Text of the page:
The fact that gridlock on salient issues has hit historic highs since the 2010s indicates that larger forces are to blame. As Clement noted, members of Congress care about getting reelected. That is their priority. Political polarization and gerrymandered districts have reduced the competitiveness of general elections, thereby focusing members’ energies on their primaries. The real problem driving congressional gridlock is that surviving those primaries disincentivizes compromising with the other side, even though such compromise is necessary to pass legislation. When these warped electoral incentives meet Congress’ supermajoritarian legislative hurdles like the filibuster, gridlock ensues. The surest way to get reelected as a legislator is to avoid the risk of legislating. It’s better to stay “pure” and ward off a potential primary challenger than to strike a compromise and do something meaningful.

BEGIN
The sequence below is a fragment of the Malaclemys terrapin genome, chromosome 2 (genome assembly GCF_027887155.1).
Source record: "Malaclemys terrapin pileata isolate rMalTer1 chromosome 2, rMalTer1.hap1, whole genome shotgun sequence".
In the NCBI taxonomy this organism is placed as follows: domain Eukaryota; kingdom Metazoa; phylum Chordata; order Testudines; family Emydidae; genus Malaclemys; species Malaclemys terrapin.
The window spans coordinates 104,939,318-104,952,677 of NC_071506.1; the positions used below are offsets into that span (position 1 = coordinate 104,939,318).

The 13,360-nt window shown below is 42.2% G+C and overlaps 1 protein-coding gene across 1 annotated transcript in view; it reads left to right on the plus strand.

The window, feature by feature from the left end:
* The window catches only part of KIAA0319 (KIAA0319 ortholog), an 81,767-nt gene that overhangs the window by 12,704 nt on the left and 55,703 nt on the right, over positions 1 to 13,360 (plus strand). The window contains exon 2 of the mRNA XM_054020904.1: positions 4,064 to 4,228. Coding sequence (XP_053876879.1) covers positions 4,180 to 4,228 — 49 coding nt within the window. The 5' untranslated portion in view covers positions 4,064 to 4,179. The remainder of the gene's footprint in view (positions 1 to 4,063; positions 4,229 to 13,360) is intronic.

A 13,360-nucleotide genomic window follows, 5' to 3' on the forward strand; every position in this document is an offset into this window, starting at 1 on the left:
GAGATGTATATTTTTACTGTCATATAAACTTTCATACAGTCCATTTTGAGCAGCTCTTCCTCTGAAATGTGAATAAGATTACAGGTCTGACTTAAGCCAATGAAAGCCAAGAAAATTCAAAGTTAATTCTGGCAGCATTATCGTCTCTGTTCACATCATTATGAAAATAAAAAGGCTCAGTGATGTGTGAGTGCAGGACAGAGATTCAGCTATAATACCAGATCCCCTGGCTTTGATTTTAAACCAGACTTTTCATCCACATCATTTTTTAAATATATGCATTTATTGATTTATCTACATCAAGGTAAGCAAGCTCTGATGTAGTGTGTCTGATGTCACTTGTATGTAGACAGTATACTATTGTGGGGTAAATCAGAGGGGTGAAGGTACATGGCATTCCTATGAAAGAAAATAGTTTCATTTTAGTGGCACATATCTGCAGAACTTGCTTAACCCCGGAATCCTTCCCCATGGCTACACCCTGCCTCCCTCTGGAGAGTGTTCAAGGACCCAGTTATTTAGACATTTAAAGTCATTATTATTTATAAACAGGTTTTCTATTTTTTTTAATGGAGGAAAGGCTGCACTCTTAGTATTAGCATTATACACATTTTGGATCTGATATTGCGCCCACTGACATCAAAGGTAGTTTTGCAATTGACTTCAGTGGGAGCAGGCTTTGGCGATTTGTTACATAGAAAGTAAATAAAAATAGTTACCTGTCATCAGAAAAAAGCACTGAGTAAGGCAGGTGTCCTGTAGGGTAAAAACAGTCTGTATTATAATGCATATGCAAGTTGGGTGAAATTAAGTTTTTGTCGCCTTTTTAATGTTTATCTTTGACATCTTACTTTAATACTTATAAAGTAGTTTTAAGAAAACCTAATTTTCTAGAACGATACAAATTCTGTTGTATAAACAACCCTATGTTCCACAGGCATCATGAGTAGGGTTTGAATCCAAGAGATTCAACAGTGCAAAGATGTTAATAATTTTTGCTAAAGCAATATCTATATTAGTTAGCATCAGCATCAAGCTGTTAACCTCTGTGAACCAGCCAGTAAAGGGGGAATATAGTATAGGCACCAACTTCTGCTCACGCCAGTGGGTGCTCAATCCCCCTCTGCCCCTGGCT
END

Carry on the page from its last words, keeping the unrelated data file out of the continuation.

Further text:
That dynamic, not Chevron, is what explains the shift in the Supreme Court’s docket from fights over statutes to fights over agency rules. Everyone agrees on the effects: With Congress doing next to nothing, agencies are left trying to leverage old statutes to solve new problems. For example, the Clean Air Act was originally designed to reduce air pollutants like sulfur dioxide and lead, and, at the very least, was not tailored to address the unique challenges of carbon dioxide emissions and global warming. But with Congress incapable of passing legislation on the matter, the EPA is left trying to leverage its statutory language to regulate CO2, first by including the gas within the act’s definition of air pollutant and then by designing novel, complex regulatory schemes based on barebones legislative text. Litigation ensues, the Supreme Court increasingly slaps down the EPA, and then everyone gets angry at the court. But it’s essential to appreciate that agency reliance on Chevron is a symptom more than a cause. Congress’ political and structural incentives are what initiate this recurring cycle.